I was once driving on I-285 in Atlanta, a highway I affectionally call the “Autobahn,” when my car’s engine suddenly cut off. I was in the far-left lane going about 85 MPH and suddenly had to negotiate five lanes of a very busy Interstate, with no power steering or brakes, and get off the highway before I missed an exit I was quickly approaching.
I was able to coast about halfway up the exit and in trying to restart the car, it seemed obvious I was out of gas – this despite the fact my gas gauge read half full. Fortunately, there was a gas station at the top of the exit and a very nice man who placed enough trust in me to lend me a gas can and allow me to walk back to my car. When I got back to the station, I returned the can, filled the car up and found the gas gauge read full. What happened here?
Simply put, I placed trust in a measurement apparatus, namely my gas gauge. I had no reason to doubt what it read, until, that is, my engine cut off from lack of fuel. Since that time, I have become hesitant to let my tank get much below half full, and seldom past one quarter before I stop to feed the beast.
This is a parallel to a disconnect in high performance audio. Namely, how do we account for a dissimilarity in what we hear vs what measurements show?
Stereo Review was a popular audiophile magazine in the 1960’s and 1970’s. Julian Hirsch, head of Hirsch – Houck Labs was the testing arm of the magazine. He was the last word in the magazine’s equipment tests – tests, in fact, relying heavily on measurements.
This position possibly even led to the somewhat humorous declarative, “if it measures bad and sounds good, you’re measuring the wrong thing.” There are actually different versions of that saying, all intended to make a point. And if Julian Hirsch found measurements to be bad, the component was bad, period. Never mind sonics.
In modern times, most audiophiles place a certain level of trust in what they actually hear – this despite what measurements may actually show. Because while there sometimes might be a wide gulf between measurements and aural excellence, it’s very easy for the common, everyday listener to side with what their ears detect as opposed to what their eyes might see.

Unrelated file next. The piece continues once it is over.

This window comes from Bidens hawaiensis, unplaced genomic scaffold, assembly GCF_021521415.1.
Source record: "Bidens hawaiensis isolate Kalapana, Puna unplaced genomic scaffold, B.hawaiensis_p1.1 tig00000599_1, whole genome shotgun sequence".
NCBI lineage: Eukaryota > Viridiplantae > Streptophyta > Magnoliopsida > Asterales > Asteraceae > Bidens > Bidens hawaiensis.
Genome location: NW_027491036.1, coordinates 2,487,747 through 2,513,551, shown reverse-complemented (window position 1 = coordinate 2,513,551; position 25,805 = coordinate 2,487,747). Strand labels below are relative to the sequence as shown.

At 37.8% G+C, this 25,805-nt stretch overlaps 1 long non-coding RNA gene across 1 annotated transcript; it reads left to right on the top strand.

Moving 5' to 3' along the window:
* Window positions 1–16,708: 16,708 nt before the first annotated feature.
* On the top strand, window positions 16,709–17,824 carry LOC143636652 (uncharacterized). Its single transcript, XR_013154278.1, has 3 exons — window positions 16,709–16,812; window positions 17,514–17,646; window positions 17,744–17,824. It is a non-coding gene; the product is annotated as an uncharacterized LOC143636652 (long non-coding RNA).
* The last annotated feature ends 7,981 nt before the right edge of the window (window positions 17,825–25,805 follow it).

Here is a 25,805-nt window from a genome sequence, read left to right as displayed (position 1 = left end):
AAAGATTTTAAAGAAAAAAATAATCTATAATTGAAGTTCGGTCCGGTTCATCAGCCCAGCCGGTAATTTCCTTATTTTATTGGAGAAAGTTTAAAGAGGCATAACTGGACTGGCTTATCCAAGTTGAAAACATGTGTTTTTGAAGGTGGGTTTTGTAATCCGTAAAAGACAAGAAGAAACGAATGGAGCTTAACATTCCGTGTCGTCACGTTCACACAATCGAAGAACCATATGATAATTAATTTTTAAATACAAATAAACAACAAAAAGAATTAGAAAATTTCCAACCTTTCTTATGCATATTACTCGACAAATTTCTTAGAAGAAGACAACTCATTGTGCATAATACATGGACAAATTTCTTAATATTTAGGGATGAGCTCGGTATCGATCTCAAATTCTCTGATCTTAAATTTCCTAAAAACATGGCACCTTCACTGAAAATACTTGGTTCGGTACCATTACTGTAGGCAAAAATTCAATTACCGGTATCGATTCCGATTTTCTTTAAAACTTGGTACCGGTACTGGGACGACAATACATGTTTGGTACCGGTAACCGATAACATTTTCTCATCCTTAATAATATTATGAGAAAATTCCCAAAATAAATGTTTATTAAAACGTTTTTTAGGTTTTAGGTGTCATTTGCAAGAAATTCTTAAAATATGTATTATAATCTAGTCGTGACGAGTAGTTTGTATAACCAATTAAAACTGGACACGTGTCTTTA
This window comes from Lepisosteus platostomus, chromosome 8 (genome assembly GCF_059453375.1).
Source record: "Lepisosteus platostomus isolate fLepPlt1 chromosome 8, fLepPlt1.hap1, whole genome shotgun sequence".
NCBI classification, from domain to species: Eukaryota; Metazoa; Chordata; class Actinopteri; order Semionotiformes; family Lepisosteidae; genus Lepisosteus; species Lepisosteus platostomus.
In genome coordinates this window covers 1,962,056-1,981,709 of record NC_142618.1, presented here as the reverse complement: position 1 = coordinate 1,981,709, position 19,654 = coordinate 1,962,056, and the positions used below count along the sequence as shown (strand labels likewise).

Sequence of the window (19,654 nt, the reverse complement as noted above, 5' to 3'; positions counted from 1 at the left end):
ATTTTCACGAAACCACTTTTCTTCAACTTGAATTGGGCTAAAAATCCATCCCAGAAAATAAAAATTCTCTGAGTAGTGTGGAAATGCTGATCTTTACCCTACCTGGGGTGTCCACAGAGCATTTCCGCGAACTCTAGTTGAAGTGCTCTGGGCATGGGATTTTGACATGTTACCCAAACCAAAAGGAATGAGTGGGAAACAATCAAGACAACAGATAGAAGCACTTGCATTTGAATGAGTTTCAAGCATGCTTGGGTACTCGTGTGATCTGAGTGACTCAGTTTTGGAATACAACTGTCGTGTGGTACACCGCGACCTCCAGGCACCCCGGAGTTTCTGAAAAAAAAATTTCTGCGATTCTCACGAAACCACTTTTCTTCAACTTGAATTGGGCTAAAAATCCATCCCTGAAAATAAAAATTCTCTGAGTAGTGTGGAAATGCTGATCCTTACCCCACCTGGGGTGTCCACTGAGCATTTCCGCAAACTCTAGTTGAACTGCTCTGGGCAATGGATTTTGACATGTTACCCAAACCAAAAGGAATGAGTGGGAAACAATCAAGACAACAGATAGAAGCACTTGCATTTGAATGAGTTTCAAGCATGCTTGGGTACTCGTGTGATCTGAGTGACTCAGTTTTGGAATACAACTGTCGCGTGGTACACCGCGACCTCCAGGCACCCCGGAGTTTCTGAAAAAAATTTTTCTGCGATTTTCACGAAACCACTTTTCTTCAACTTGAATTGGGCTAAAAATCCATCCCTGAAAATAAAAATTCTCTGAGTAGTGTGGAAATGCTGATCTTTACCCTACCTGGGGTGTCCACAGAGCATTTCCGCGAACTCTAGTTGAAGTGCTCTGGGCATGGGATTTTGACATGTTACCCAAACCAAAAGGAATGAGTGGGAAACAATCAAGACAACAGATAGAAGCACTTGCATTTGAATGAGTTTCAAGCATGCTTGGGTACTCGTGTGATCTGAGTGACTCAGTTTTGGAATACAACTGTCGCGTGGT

Still, however, measurements have merit. If your high frequencies don’t sound right, and you are using a low powered amp to drive large floor standing speakers, and a power meter indicates you are pinging the max output, is it reasonable to assume you sent the amp into clipping thus affecting the tweeters?
Do you then heed the advice of the power meter, or continue to listen and ignore measurements? Maybe the power meter is wrong. Maybe you send the speakers out to repair a blown tweeter.
Measure, however, the distortion of a 12-watt SET tube amp. It may very well measure precipitously high. So much so a natural position would be that if it measures so poorly, it will sound commensurately bad. Ask owners of lower powered SET amps if they like the sound of their system. See what they have to say. If it measures bad but sounds good holds little merit to lovers of tubed equipment. Measurements, possibly, may not matter all that much because these systems can sound amazingly pleasing, natural, and wonderful.
Another issue here is that for most average, everyday audiophiles, a battery of test equipment is not readily available. Most of us listen in a home, not a laboratory.
We go by what our ears tell us simply because we probably don’t have test equipment on hand to begin with. Verification of what we are hearing is essentially unverifiable.
Moreover, how many audiophiles would even competently understand what they are seeing if they had such test equipment? Obviously, many audiophiles can and do understand scientific analysis. Conversely, there are those who just want a nice sounding stereo in the great room to play music. How enticed will they be to purchase an oscilloscope?
What then of reconciling measurements as opposed to the act of what is heard? There are any number of apps that may be downloaded onto tablets and smart phones. I have several myself. My use of any of them is more to verify what I “think” I’m hearing. “Is that bass note as low as I think it is?” Using the spectrum analyzer app on the iPad will tell me.
And if it is not? Well, okay, keep on enjoying music. It is highly unlikely I’ll be so upset as to turn off the system because a bass note is not as low as I’d like.
Reviews are and have for years been an important part of the audiophile hobby. We use them as a benchmark for helping decide which equipment deserves serious merit, and which do not. Some reviews carry with them no test data at all. Others do. So, when you see that graph in a magazine or a web site with all those squiggly lines, do you take serious note, or do you maybe skim over any supporting commentary by the person conducting the test? If the reviewer felt like, and wrote, that the component was excellent, would you be detracted at all because the squiggly lines didn’t look encouraging?
Ultimately, the average, everyday audiophile will very likely, and most commonly side with sonics. Ours is an aural hobby. To paraphrase another saying, all audiophiles are music lovers but not all audiophiles are scientists.
Most of us, at a minimum, want to pick out a song and press play or lower the tonearm. Fast Fourier Transform measurements lack equal importance to what is heard. To paraphrase the earlier saying, if it measures bad but sounds good, who cares about measurements?
Sound about right? Or are measurements a conclusively important part of the hobby?